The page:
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An Education, Health and Care plan (“EHCP”or “EHC Plan”) is a legal document which identifies educational, health and social needs and sets out the additional support (“provision”) required to meet those needs. It is written and maintained by your child’s or young person’s local authority (“LA”).
The SEND Code of Practice (2015) states in 9.2 –“The purpose of an EHC plan is to make special educational provision to meet the special educational needs of the child or young person, to secure the best possible outcomes for them across education, health and social care and, as they get older, prepare them for adulthood. To achieve this, local authorities use the information from the assessment to:
- establish and record the views, interests and aspirations of the parents and child or young person
- provide a full description of the child or young person’s special educational needs and any health and social care needs
- establish outcomes across education, health and social care based on the child or young person’s needs and aspirations
- specify the provision required and how education, health and care services will work together to meet the child or young person’s needs and support the achievement of the agreed outcomes”.
Who is an EHC Plan for?
It is for children and young people aged up to 25 whose Special Educational Needs (SEN) cannot be reasonably met (ie. supported) through their normally resourced local mainstream early years, school or post 16 provision. (To see what this means in detail please look at our SEN Support page)
An EHC plan can give a child or young person extra educational support to help them meet their educational and other outcomes, and can also give parents and young people more choice about which school or setting they can attend.
Who is responsible for agreeing and writing the EHC Plan?
The special educational provision described in an EHC plan must be provided by the child or young person’s local authority.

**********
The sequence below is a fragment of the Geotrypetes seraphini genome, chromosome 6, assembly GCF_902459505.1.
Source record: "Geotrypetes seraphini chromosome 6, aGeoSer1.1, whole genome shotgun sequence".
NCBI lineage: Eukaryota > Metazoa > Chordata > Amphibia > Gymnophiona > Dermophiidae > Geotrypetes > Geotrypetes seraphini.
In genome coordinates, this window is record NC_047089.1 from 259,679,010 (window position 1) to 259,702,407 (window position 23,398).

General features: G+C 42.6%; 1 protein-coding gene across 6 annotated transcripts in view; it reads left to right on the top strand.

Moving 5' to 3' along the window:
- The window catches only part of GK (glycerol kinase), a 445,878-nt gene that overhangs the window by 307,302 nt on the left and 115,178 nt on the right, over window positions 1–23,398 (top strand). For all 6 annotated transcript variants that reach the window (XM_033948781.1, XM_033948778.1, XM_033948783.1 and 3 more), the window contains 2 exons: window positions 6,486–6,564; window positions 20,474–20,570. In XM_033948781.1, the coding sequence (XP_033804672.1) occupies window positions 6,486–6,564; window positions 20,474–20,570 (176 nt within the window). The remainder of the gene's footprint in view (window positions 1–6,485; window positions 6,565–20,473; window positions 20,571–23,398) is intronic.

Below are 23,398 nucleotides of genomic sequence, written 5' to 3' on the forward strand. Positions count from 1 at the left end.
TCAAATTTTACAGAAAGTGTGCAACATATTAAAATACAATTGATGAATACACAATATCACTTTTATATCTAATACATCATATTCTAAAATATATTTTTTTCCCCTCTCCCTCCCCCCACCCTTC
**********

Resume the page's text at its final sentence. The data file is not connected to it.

In West Sussex, it is the Special Educational Needs Assessment Team (“SENAT”) who represent the Local Authority (“LA”) in EHC plan related issues (this includes the EHC Needs Assessment). SENAT have Planning Co-ordinators who work within area teams and you will be allocated a named Planning Co-ordinator to work with you during the EHC Needs Assessment process and once an EHC Plan has been agreed. Your Planning Co-ordinator should therefore be the first person you contact if you have any questions about your child or young person’s EHC Plan or related issues.
You can find your area team’s details via the Local Offer
How does my child or young person get an EHC Plan?
Before an EHC plan can be agreed and issued, an EHC needs assessment must first take place. The time from the initial request for assessment to the final EHC Plan being issued can take up to 20 weeks so it is not a quick process and there are several decisions made by the LA at distinct stages. Go to our EHCNA page for more information on this and when and how to request an Education, Health & Care Needs Assessment.
What should an EHC Plan contain?
The first time you are likely to see your child / young person’s EHC Plan is when you receive the draft. The way an EHCP is set out differs between local authorities but they all have to contain the following 11 sections (A- K):
- Section A – views, interests and aspirations